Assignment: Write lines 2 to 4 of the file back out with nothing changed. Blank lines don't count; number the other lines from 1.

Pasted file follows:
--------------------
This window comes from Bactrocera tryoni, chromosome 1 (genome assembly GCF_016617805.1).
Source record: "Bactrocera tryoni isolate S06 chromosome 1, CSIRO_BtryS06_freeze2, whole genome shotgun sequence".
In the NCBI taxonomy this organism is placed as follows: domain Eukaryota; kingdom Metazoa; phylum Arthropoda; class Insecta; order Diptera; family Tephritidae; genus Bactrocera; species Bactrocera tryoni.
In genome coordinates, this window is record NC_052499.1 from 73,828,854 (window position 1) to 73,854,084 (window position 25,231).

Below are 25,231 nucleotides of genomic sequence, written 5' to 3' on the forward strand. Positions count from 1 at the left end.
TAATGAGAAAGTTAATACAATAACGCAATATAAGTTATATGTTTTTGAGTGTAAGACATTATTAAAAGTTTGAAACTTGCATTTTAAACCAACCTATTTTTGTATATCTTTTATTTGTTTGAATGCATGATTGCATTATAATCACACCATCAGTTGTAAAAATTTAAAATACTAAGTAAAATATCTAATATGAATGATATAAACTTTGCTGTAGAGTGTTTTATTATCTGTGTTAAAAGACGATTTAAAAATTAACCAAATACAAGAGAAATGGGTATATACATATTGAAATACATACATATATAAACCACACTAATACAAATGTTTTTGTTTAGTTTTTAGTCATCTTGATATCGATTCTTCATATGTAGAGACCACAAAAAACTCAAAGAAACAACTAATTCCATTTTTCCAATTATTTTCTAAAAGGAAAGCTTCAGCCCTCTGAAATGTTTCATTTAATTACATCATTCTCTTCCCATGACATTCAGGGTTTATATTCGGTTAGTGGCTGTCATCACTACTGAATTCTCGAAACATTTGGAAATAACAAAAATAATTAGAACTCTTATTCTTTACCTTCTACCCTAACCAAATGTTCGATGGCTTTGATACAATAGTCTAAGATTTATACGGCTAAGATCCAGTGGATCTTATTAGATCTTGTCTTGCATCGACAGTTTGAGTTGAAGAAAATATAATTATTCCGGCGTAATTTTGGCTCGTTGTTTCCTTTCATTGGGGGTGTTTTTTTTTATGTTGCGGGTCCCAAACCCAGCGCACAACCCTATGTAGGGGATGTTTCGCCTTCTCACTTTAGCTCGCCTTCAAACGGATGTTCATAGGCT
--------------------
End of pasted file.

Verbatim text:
Source record: "Bactrocera tryoni isolate S06 chromosome 1, CSIRO_BtryS06_freeze2, whole genome shotgun sequence".
In the NCBI taxonomy this organism is placed as follows: domain Eukaryota; kingdom Metazoa; phylum Arthropoda; class Insecta; order Diptera; family Tephritidae; genus Bactrocera; species Bactrocera tryoni.
In genome coordinates, this window is record NC_052499.1 from 73,828,854 (window position 1) to 73,854,084 (window position 25,231).